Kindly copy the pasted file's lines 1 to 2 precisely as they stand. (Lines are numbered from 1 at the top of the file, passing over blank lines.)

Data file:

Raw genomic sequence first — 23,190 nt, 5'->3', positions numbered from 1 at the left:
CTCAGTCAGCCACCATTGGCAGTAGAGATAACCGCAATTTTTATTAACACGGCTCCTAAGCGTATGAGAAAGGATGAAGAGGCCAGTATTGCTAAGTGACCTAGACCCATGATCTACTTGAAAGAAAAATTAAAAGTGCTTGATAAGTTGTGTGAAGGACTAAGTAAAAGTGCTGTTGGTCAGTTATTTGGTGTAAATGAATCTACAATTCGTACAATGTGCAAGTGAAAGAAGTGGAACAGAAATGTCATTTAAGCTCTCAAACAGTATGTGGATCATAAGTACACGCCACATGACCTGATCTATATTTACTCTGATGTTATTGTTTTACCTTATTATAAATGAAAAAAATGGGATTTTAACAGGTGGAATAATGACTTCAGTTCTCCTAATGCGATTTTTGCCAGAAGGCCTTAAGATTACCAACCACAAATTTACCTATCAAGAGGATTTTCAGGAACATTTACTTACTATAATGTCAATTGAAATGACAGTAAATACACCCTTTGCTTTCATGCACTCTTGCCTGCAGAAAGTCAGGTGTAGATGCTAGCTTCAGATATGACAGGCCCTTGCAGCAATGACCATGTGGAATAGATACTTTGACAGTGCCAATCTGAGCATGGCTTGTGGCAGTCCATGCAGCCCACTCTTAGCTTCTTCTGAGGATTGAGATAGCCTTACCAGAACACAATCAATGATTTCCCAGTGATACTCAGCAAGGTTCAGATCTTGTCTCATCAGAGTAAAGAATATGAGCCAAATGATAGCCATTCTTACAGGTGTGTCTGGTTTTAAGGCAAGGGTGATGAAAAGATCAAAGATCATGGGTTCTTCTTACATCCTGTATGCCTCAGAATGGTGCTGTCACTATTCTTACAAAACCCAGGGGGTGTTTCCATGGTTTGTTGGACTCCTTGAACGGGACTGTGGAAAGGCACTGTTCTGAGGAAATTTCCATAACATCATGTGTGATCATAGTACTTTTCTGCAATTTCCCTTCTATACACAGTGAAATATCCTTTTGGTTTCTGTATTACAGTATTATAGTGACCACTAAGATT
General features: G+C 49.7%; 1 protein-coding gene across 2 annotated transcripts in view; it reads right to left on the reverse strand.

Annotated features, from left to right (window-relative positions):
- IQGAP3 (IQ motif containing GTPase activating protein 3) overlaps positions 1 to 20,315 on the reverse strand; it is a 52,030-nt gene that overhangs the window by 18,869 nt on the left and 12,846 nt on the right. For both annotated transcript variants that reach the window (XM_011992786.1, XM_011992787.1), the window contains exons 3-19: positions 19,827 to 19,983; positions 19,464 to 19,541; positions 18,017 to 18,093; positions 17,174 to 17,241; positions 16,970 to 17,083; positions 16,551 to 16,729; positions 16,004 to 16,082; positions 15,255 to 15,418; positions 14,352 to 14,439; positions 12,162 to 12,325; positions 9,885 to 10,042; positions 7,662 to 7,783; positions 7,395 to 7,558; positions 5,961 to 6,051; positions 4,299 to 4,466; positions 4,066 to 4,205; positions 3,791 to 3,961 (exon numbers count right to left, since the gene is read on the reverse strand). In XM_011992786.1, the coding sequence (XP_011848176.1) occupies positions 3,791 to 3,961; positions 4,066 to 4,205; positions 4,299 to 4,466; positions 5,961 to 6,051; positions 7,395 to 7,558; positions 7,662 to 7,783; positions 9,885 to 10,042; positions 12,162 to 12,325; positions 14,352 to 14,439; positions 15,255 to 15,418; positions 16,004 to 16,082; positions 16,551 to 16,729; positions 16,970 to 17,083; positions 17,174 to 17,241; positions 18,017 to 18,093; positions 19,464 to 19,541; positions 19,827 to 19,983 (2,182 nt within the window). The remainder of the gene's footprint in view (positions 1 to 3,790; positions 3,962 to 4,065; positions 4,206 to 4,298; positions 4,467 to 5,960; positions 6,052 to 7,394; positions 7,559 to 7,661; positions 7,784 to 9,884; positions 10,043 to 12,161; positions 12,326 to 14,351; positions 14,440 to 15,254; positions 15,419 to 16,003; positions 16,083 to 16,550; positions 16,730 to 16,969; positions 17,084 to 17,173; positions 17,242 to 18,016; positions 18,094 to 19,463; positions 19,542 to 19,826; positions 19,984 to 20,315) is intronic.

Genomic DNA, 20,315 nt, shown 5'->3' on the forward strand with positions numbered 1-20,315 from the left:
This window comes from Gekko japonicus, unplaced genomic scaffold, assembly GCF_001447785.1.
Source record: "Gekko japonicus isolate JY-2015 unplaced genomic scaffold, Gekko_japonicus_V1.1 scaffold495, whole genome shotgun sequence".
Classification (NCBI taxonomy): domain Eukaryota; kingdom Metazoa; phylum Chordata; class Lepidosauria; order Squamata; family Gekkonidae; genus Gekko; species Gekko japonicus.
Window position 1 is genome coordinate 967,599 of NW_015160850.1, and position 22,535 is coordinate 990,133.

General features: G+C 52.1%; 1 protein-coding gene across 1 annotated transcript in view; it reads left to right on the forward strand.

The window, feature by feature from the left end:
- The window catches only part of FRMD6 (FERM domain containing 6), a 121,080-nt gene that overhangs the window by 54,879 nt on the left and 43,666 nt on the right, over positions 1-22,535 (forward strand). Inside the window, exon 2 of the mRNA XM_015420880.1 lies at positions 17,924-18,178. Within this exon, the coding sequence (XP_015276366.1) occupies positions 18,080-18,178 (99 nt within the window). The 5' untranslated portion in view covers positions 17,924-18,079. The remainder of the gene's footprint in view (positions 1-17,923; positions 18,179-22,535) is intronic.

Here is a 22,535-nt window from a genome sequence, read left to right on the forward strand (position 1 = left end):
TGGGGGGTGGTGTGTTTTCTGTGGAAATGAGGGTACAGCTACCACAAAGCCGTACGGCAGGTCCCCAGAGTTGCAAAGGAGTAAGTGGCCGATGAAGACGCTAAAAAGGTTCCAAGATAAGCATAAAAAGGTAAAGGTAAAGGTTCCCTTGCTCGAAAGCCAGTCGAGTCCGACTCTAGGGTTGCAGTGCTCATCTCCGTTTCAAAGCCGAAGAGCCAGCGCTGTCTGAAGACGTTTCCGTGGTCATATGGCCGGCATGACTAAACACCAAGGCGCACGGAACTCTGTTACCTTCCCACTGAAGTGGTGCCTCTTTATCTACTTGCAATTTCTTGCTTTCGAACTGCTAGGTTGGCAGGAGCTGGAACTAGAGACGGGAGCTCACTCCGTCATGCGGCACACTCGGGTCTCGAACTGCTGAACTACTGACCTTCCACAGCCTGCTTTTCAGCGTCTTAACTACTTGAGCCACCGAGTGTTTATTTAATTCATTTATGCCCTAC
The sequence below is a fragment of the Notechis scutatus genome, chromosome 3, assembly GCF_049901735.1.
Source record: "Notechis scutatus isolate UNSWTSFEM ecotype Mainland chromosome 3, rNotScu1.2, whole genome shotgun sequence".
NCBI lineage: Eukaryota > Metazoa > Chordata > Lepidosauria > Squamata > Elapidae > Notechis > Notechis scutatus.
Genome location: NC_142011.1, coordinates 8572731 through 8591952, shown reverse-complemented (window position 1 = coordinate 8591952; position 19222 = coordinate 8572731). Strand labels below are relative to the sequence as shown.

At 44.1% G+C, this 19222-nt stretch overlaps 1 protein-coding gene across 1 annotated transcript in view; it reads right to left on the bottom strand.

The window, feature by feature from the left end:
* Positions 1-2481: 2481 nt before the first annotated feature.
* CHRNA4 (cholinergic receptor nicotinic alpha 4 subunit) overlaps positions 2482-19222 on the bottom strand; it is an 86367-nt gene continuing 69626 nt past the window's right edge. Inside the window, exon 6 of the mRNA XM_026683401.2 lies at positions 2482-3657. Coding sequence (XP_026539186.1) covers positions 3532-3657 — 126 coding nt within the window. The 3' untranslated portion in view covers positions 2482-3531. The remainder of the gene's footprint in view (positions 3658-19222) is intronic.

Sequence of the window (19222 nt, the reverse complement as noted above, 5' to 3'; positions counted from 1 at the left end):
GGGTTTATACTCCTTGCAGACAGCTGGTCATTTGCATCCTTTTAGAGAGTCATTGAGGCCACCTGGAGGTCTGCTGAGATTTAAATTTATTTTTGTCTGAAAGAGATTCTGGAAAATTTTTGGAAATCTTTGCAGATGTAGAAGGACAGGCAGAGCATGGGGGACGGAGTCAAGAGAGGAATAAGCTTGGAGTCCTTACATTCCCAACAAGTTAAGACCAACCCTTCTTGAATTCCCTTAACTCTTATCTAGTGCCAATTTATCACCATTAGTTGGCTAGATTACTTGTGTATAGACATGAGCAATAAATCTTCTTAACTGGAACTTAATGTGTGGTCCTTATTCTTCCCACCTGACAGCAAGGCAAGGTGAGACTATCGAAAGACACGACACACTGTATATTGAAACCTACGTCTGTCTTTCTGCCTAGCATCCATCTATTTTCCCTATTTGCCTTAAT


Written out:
Raw genomic sequence first — 23,190 nt, 5'->3', positions numbered from 1 at the left:
CTCAGTCAGCCACCATTGGCAGTAGAGATAACCGCAATTTTTATTAACACGGCTCCTAAGCGTATGAGAAAGGATGAAGAGGCCAGTATTGCTAAGTGACCTAGACCCATGATCTACTTGAAAGAAAAATTAAAAGTGCTTGATAAGTTGTGTGAAGGACTAAGTAAAAGTGCTGTTGGTCAGTTATTTGGTGTAAATGAATCTACAATTCGTACAATGTGCAAGTGAAAGAAGTGGAACAGAAATGTCATTTAAGCTCTCAAACAGTATGTGGATCATAAGTACACGCCACATGACCTGATCTATATTTACTCTGATGTTATTGTTTTACCTTATTATAAATGAAAAAAATGGGATTTTAACAGGTGGAATAATGACTTCAGTTCTCCTAATGCGATTTTTGCCAGAAGGCCTTAAGATTACCAACCACAAATTTACCTATCAAGAGGATTTTCAGGAACATTTACTTACTATAATGTCAATTGAAATGACAGTAAATACACCCTTTGCTTTCATGCACTCTTGCCTGCAGAAAGTCAGGTGTAGATGCTAGCTTCAGATATGACAGGCCCTTGCAGCAATGACCATGTGGAATAGATACTTTGACAGTGCCAATCTGAGCATGGCTTGTGGCAGTCCATGCAGCCCACTCTTAGCTTCTTCTGAGGATTGAGATAGCCTTACCAGAACACAATCAATGATTTCCCAGTGATACTCAGCAAGGTTCAGATCTTGTCTCATCAGAGTAAAGAATATGAGCCAAATGATAGCCATTCTTACAGGTGTGTCTGGTTTTAAGGCAAGGGTGATGAAAAGATCAAAGATCATGGGTTCTTCTTACATCCTGTATGCCTCAGAATGGTGCTGTCACTATTCTTACAAAACCCAGGGGGTGTTTCCATGGTTTGTTGGACTCCTTGAACGGGACTGTGGAAAGGCACTGTTCTGAGGAAATTTCCATAACATCATGTGTGATCATAGTACTTTTCTGCAATTTCCCTTCTATACACAGTGAAATATCCTTTTGGTTTCTGTATTACAGTATTATAGTGACCACTAAGATT